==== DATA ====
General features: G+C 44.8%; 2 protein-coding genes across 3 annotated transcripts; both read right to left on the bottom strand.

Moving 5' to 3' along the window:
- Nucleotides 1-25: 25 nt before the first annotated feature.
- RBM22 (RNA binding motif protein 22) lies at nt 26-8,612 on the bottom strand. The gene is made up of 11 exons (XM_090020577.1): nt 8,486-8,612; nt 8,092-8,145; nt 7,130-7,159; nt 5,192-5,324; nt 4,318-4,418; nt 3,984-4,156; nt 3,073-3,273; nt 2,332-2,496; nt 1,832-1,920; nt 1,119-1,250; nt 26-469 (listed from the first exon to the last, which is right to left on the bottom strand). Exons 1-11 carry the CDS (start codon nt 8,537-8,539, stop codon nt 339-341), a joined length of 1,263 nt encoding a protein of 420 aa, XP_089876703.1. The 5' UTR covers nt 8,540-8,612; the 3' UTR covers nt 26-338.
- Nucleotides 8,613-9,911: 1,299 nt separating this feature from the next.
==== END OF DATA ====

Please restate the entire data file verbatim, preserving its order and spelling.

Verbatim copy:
General features: G+C 44.8%; 2 protein-coding genes across 3 annotated transcripts; both read right to left on the bottom strand.

Moving 5' to 3' along the window:
- Nucleotides 1-25: 25 nt before the first annotated feature.
- RBM22 (RNA binding motif protein 22) lies at nt 26-8,612 on the bottom strand. The gene is made up of 11 exons (XM_090020577.1): nt 8,486-8,612; nt 8,092-8,145; nt 7,130-7,159; nt 5,192-5,324; nt 4,318-4,418; nt 3,984-4,156; nt 3,073-3,273; nt 2,332-2,496; nt 1,832-1,920; nt 1,119-1,250; nt 26-469 (listed from the first exon to the last, which is right to left on the bottom strand). Exons 1-11 carry the CDS (start codon nt 8,537-8,539, stop codon nt 339-341), a joined length of 1,263 nt encoding a protein of 420 aa, XP_089876703.1. The 5' UTR covers nt 8,540-8,612; the 3' UTR covers nt 26-338.
- Nucleotides 8,613-9,911: 1,299 nt separating this feature from the next.